“Choosing life.”  In the context of reproductive rights, the language around choice to be “pro-life” was most cleverly usurped by the anti-abortion movement when it took form fifty years ago after Roe.  Judaism is very clear that the obligation to choose life in the case of a pregnancy, means choosing the life of the woman over the that of the fetus.  There are circumstances when abortion is not only permitted, but is demanded, because in Judaism life begins at birth and NOT at conception.

We learn this in Exodus, Chapter 21, which describes the case for damages when a pregnant woman miscarries as a result of being pushed. The responsible party must pay damages. If that pregnancy loss would have been considered murder, the penalty would have been life for life.

The Mishnah, codified in 200 CE, clarifies that life begins when the largest part of the fetus emerges in birth. Up until that point, if the mother’s life is in danger, one must abort. As Jewish law develops, opinions vary on situations when abortion is called for: the most stringent legal opinions limit abortion to cases when the mother’s life is physically at risk, while others – even within the Orthodox community – will permit abortion based on the mother’s physical, psychological or emotional wellbeing.  One case in the Talmud required abortion where the woman’s child could only have her breast milk which was not available while she was pregnant.  The principle here is that the pregnancy is to be terminated to save an existing life.  Certainly, within Reform Judaism, which is predicated on the principle of individual autonomy and choice that is informed by tradition and conscience, we support the right of individuals to make this most difficult, personal decision, based on any number of factors that impact their lives and the lives of their families.

In Jewish law, the fetus is considered to be part of the woman and not a separate entity.  That is why when a pregnant person converts to Judaism, the baby born is Jewish.   Rashi, the great biblical and Talmudic commentator of the 12th century, ruled that a fetus has no legal rights.  Even as a fetus is considered a life in development, Judaism rejects current notions of fetal personhood. 

Judaism teaches that human beings are created b’tzelem Elohim, in the image of God.  Therefore, all life is sacred and pikuah nefesh, saving a life, is our greatest obligation.   It is that principle that guides us in the debate about reproductive rights.  Today, protecting the lives of pregnant people means ensuring that they receive and have available to them, where they live, complete health and reproductive care, including abortion.  It means that medical personnel must also be able to treat their patients with all tools available to them and to provide their patients with their best medical advice.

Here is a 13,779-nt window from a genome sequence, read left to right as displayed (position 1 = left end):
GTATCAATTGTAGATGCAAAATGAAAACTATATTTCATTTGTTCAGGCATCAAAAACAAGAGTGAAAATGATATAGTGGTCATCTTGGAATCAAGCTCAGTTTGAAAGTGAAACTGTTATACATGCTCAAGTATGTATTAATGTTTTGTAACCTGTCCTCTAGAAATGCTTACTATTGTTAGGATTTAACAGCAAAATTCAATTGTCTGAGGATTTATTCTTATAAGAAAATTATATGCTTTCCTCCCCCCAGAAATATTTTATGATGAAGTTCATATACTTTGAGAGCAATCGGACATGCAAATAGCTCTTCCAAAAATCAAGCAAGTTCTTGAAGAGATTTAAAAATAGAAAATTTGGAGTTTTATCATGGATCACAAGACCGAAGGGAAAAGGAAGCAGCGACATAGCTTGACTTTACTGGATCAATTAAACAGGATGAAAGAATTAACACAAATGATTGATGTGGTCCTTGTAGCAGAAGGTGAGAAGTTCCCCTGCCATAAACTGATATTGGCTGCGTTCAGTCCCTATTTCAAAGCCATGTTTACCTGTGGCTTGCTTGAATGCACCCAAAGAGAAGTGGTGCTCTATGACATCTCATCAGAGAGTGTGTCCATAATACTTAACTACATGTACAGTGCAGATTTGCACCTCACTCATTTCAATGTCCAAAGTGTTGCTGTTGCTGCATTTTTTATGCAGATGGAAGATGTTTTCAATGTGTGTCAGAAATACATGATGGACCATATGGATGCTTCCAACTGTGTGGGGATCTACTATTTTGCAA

The right to abortion is also a matter of justice.  As Jews, we are commanded to pursue justice:  “Tzedek, Tzedek Tirdof, Justice, Justice shall you pursue,” screams the Torah in Deuteronomy.[v] 

We cannot have a just society when women do not have full autonomy and control over their reproductive decisions, decisions that impact their lives and the lives of their families, when we are not allowed the dignity of being able to make these decisions privately, in consultation with our chosen advisors, without the threat of government interference.

We cannot have a just society where “barriers to health care place any individual’s autonomy, health, economic security, or well-being at risk.”[vi]

The populations hit hardest by current abortion restrictions are those who are already marginalized:  low-income women, who compromise 75% of those who get abortions; black and brown women; young people, 60% of women who get abortions are in their 20s; members of the LGBTQ population; and people with disabilities.  These are among the populations who cannot afford to travel cross country, who don’t have sick days available to them, who need childcare (59% of women seeking abortions already have one child), and who don’t have the financial resources to pay privately for safe reproductive services.[vii] These are the women whose lives are most at risk and the ones who may be forced to bear a child against their will. 

The danger of Dobbs extends past the physical, emotional and economic threats it poses for pregnant people.  Together with other recent Supreme Court decisions, it weakens that most precious wall that separates church and state in this country, the fundamental principle that ensures freedom for people of all faiths – or no faith – not to be bound by the religious beliefs or practices of another faith.  The Establishment Clause of the First Amendment, “Congress shall make no law respecting an establishment of religion, or prohibiting the free exercise thereof,” guarantees freedom of religion.  The determination of when life begins is a matter of faith.  My faith teaches me that that life begins at birth and that the life of the pregnant person must take priority.   Laws outlawing or limiting abortion access deny my freedom of religion.